Yesterday I did an “Ask Me Anything” with the site Wiselike and got a lot of interesting questions. One of them, on problems with the US media, was widely circulated yesterday but requires a log-in today, so I’m reposting it here:
If you could change how media is done in the States, what would you change?
Hi Sarah thanks for doing this AMA and I noticed that you write about media. I wanted to know what you thought about how media coverage is done because whatever media is covering- those are the issues people care about.
Oh man. Thanks for the question. This answer may go on for awhile. To start:
1) Publish less and pay writers more. We are drowning in a sea of crap. That is nothing new. The media was a sea of crap in the 1990s, but what is unique about our era is that it is aggregrated, plagiarized, repackaged crap churned out by underpaid writers riding the hamster wheel to hell. Listicles are not good journalism. Dropping random tweets into an article is not good journalism. My tweets sometimes end up in articles and I’m like “Why is anything I had to say on this relevant?” I had a tweet that was like “David Bowie died, how sad, here’s his last video” put in a Newsweek article. Newsweek, which was a major publication twenty years ago. I am not a music critic, I had nothing of value to say, yet there I was. Why? If Twitter dies, it would probably be good for journalism, because reporters would have to talk to human beings again.
The Bowie thing is a mundane example. It’s more dangerous to see this level of laziness – which I suspect is not true laziness or lack of ability, but panic rooted in the desire to hit a quota of articles and get paid – applied to serious political topics. There is little originality, just seeing what’s popular and blindly emulating it – sometimes even taking a few paragraphs someone else wrote and then adding a line or two and your own byline. There are huge factual errors that ruin people’s lives – misidentifying terrorist suspects, for example — and they get reprinted by click-chasers who don’t fact-check. This is the idiot side of the attention economy. The most meaningless currency in journalism is RTs. The second most meaningless currency is currency, because journalists are not getting it. Few outlets are investing hard cash in good writers to do good work that may take a long time to complete.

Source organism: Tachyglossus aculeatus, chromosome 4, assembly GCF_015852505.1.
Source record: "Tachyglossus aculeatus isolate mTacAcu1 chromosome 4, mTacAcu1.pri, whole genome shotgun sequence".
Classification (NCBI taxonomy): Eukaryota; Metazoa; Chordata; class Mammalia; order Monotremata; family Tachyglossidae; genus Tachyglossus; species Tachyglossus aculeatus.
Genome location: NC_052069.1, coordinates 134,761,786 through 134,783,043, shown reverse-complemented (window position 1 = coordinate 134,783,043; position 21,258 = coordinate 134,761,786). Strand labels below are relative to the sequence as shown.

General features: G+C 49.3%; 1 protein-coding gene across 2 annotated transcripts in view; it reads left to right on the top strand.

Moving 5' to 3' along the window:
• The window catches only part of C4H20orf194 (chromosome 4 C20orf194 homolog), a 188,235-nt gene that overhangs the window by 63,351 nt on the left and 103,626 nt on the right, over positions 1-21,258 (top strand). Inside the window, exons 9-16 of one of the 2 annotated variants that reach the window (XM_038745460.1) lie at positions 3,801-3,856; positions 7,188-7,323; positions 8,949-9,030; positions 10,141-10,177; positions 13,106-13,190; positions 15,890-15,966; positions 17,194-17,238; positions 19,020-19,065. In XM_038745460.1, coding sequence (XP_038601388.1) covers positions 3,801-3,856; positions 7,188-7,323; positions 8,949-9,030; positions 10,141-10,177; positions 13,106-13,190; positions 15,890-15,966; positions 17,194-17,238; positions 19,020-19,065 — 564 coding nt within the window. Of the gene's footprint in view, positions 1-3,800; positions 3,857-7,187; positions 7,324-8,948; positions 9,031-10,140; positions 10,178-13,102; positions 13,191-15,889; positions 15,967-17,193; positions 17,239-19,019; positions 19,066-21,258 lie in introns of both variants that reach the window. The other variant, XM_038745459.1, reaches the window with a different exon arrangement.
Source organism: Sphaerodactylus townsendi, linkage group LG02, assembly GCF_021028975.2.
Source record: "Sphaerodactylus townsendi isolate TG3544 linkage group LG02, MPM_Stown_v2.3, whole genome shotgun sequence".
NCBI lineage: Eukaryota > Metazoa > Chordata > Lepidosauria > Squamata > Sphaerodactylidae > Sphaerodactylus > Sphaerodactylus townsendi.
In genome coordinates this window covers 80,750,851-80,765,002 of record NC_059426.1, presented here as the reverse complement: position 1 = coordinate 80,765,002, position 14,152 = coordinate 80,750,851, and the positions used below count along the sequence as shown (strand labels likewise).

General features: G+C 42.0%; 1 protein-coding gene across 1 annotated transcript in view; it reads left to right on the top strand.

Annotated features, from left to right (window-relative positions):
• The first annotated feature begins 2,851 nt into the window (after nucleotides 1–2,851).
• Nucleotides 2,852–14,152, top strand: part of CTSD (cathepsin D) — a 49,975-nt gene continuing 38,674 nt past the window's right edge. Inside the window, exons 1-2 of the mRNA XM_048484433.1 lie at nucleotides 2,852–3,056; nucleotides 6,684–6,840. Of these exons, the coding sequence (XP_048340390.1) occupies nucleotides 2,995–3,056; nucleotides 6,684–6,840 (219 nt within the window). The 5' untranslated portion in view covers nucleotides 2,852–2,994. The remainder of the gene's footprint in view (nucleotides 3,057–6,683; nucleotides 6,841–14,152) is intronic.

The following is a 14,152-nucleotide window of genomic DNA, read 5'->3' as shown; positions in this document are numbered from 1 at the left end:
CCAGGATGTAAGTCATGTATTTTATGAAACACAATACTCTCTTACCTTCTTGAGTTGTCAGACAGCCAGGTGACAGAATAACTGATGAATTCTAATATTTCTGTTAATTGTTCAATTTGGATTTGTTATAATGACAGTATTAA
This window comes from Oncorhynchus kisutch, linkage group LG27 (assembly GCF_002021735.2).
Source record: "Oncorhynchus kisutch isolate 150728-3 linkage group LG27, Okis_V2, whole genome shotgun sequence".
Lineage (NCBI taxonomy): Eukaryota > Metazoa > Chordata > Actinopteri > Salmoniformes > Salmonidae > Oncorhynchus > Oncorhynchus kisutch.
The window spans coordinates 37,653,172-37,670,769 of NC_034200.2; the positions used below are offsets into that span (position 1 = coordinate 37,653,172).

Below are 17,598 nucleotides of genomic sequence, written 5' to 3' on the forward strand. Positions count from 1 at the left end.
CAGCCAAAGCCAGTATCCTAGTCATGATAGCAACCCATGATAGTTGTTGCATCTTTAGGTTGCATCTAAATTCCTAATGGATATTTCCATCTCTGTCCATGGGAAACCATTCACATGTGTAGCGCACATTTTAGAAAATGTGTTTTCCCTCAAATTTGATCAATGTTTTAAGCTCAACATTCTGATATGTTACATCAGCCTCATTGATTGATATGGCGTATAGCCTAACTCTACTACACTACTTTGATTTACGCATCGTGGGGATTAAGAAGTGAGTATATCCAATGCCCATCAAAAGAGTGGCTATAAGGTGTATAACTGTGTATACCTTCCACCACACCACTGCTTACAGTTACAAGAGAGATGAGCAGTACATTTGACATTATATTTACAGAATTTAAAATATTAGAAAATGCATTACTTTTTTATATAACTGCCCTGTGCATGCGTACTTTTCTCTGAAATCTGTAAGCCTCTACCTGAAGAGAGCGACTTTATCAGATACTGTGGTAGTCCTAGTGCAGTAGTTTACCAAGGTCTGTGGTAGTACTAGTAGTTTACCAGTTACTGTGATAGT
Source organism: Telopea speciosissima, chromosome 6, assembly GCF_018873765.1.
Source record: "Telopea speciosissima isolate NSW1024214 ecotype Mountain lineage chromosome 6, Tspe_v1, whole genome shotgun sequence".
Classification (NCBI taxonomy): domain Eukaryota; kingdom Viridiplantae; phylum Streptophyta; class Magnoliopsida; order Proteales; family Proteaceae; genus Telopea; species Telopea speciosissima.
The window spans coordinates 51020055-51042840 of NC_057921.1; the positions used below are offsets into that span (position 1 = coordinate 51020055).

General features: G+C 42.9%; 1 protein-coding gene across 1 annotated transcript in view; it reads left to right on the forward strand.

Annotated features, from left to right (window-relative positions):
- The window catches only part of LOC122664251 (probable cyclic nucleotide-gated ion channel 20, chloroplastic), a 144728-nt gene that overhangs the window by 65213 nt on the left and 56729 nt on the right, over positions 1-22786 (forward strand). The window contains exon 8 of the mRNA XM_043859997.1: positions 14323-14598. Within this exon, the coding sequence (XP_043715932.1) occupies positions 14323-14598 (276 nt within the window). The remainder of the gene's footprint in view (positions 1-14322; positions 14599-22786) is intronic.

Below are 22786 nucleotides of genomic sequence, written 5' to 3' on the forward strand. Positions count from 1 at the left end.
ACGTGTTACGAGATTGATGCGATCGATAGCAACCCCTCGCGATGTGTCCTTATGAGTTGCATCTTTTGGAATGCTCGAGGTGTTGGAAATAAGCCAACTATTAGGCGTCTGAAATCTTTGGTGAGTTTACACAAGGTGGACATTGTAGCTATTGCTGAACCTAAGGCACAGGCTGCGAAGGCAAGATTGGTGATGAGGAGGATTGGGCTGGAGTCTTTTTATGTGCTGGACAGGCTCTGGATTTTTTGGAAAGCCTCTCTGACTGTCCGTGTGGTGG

This does not mean that good work is not being published. A lot of great work still gets out there. But I know so many writers who are either suffering or who have had to leave, because they cannot economically survive in this industry. I’ve turned down probably 20 media jobs in the last three years because I simply couldn’t afford to take them. Media is becoming an industry of elites who pay tens of thousands for journalism school, get paid nothing as unpaid interns, and churn out thinkpieces that perish in a day or lazy listicles that linger too long. If they got more money, and wrote less, they’d likely do a better job. If the journalism school requirement was dropped, and internships paid well, outlets would get more diverse and potentially more talented writers.
And we might not have Donald Trump.
2) Diversify staff – not just at the reporter level, but at the highest levels. Non-white journalists are still excluded from mainstream media, especially in leadership positions. Women are still disproportionately excluded from op-eds, financial reporting, or foreign affairs coverage. There have been many times where I am the only woman on an op-ed page, or covering a particular topic. And it’s not because there aren’t good female writers out there. It’s because serious topics are still thought of as “male”.